• Ask to see proof of insurance for liability and workers’ compensation. Be sure to ask about locally required licenses and permits; for example, a Colorado Nursery License, pesticide applicator’s license, or plumbing license may be required for certain projects.

Are they reputable?

  • Ask for customer references, and take the time to visit previous jobs of prospective contractors. Also visit a job in progress to see if the crew’s appearance and job presence are acceptable. Talk to past and present customers to answer questions such as:
  • Did the contractor display good work habits like returning calls promptly and keeping appointments?
  • Did the contractor honor the contract with the customer?
  • Was the contractor responsive to concerns expressed by the customer?
  • Did the contractor meet the customer’s expectations for technical competence?
  • Would the customer hire the firm again?

Will they put it in writing?

  • Ask the firm to provide a detailed written contract. Be sure the contract includes the scope of work to be performed (including the ongoing maintenance necessary to protect your investment), total costs, method of payment, guarantees, and mediation or arbitration clauses for resolving any dispute that might arise.
  • Review the contract carefully before signing .

Efficient irrigation

A well-planned and maintained irrigation system will reduce the amount of water your landscape uses. Combined with appropriate design and zoning, efficient irrigation can ensure that plants get only the water they need.

Drip irrigation (information to come)

Sprinkler irrigation

Often, the best method for watering turf is a traditional underground sprinkler system. Though a special type of drip system can be installed underneath turf, it can be quite difficult and costly to install it underneath already established turf. If utilizing a sprinkler system with either sprays or rotaries, the following guidelines will ensure you are running them as efficiently as possible.

  • Adjust pressure to conform to optimum standards by installing pressure regulators at the point of connection, valve box, or at each sprinkler head. High pressure causes misting and evaporation, and can cause heads to break. The proper pressure for fixed heads is between 20 and 30 PSI; proper pressure for rotor heads is between 50 and 70 PSI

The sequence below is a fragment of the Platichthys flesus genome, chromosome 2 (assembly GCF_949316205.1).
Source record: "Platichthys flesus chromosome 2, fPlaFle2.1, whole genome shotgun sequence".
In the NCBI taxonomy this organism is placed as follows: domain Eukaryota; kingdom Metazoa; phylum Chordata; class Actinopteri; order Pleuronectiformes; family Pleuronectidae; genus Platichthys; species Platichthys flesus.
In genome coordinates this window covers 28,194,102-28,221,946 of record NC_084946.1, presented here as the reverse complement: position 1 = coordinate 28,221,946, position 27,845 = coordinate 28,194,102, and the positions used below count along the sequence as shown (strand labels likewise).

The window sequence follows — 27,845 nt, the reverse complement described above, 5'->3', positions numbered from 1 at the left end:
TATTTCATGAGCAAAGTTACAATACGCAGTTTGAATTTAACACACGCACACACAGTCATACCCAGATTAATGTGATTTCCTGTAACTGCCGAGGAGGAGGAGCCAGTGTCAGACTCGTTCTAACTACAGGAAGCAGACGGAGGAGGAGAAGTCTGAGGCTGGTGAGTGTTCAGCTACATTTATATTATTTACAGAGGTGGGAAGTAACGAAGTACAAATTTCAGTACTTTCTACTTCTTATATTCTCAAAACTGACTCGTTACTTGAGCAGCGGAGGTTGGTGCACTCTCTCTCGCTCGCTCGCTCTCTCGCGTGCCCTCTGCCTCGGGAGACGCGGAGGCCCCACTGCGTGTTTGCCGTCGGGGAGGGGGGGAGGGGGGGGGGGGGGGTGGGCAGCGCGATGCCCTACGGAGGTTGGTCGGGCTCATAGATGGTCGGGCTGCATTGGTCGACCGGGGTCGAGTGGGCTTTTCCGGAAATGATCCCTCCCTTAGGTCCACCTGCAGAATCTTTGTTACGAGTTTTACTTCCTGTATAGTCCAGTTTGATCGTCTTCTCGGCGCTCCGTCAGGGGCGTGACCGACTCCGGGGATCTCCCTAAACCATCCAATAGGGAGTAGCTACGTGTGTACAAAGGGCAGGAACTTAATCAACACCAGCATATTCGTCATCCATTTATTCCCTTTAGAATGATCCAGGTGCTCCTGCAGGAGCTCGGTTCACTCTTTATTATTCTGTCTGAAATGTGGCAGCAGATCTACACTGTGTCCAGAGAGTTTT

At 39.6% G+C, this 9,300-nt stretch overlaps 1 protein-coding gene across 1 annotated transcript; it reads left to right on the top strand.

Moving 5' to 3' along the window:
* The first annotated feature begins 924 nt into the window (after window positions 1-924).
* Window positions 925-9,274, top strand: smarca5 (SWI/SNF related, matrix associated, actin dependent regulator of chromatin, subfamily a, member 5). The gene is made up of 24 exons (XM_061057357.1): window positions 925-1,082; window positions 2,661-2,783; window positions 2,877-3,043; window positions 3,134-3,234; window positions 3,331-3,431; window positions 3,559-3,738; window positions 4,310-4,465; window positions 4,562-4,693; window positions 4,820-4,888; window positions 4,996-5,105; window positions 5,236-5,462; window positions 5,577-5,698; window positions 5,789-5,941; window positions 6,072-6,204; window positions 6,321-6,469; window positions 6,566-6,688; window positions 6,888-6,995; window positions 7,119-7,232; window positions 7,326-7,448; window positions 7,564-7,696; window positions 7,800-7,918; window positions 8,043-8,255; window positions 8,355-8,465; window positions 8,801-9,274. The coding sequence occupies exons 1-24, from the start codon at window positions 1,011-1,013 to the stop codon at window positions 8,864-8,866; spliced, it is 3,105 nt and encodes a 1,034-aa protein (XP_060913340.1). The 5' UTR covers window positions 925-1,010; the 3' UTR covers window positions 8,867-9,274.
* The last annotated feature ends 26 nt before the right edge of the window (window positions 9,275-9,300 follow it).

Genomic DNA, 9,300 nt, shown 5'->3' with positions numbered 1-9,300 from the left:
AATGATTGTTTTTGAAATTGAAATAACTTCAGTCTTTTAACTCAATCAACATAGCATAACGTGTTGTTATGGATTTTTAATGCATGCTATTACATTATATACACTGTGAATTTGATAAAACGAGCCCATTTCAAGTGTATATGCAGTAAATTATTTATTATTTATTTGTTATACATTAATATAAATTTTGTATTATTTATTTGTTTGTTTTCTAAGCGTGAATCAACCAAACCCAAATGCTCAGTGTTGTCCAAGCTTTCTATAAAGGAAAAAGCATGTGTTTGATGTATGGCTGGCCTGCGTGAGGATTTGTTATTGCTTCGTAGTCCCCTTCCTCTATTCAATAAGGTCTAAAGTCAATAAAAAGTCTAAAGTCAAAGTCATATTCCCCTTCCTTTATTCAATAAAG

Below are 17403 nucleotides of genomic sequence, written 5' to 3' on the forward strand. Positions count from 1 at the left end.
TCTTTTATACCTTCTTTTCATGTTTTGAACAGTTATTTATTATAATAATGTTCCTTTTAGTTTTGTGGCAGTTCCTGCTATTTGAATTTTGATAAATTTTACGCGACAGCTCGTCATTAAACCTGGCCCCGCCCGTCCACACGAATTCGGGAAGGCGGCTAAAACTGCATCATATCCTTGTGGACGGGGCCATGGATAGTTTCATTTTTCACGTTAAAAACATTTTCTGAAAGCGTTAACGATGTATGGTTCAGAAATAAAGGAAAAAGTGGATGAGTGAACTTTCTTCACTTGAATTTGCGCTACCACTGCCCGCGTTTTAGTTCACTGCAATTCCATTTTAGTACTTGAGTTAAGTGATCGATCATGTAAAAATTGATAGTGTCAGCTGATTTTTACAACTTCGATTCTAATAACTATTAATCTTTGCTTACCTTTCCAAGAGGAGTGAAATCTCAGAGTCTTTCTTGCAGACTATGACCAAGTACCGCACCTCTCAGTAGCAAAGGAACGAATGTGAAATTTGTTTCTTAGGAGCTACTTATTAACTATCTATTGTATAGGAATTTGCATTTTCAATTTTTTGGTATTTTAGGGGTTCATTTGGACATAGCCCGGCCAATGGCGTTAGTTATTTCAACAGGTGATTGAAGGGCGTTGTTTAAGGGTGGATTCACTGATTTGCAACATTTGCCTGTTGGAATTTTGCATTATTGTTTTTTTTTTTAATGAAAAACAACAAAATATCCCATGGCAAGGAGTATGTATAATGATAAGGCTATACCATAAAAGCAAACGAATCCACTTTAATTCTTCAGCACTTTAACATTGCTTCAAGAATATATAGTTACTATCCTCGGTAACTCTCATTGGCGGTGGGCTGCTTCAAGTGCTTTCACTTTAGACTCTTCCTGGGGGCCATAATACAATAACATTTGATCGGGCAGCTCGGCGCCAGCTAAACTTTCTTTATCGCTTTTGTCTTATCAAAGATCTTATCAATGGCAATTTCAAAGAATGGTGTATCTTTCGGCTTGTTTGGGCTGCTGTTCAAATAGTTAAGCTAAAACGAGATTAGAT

• Align sprinkler heads in such a way that the end of the spray of one head reaches the next head. This head-to-head pattern creates “double coverage,” increasing efficiency and ensuring a more consistently green turf.
  • Space heads evenly to apply water efficiently. For example, heads that spray an 8-foot radius should be spaced 8 feet apart. Uneven spacing lowers the efficiency and doesn’t allow for the double coverage mentioned above.
  • Check fixed heads for correct spray pattern. Spray patterns should match physical characteristics of site, such that patterns do not spray concrete, asphalt, fences, or buildings.
  • Match precipitation rates of each rotor head within a zone to avoid over- or under-watering. Quarter-turn heads should emit half the amount of water as half-circle heads. Likewise, a full-circle head should emit double the amount of water as a half-circle head. For example, if the corner heads in a square area deliver 2 gallons of water per minute, the heads along the edges of the square should deliver 4 gallons of water per minute, and the full head in the center should deliver 8 gallons of water per minute. If all heads are delivering the same volume of water, the center area won’t get enough water, while the corners will get too much.
  • Replace irrigation heads within a zone so that all heads are of the same type (i.e., fixed, rotor, or drip-type).
  • Repair or replace sunken, tilted, broken, or clogged heads to improve the distribution uniformity. Such problems are relatively easy to fix and greatly improve the efficiency of a zone when repaired.
  • Adjust heads to avoid watering concrete, asphalt, fences, and buildings to reduce waste.
  • Know how much water each zone of your system puts out and adjust your watering schedule accordingly. Check out our irrigation scheduling tip cards (link to tip cards )to find out how you can do this yourself.

A detailed look at your irrigation system through a professional inspection will give you an even better idea of how efficient your system is.

To find a certified irrigation contractor, the Irrigation Association has a searchable database of their certified members. Be sure to research (link to how to choose a contractor on homeowners page) potential companies thoroughly.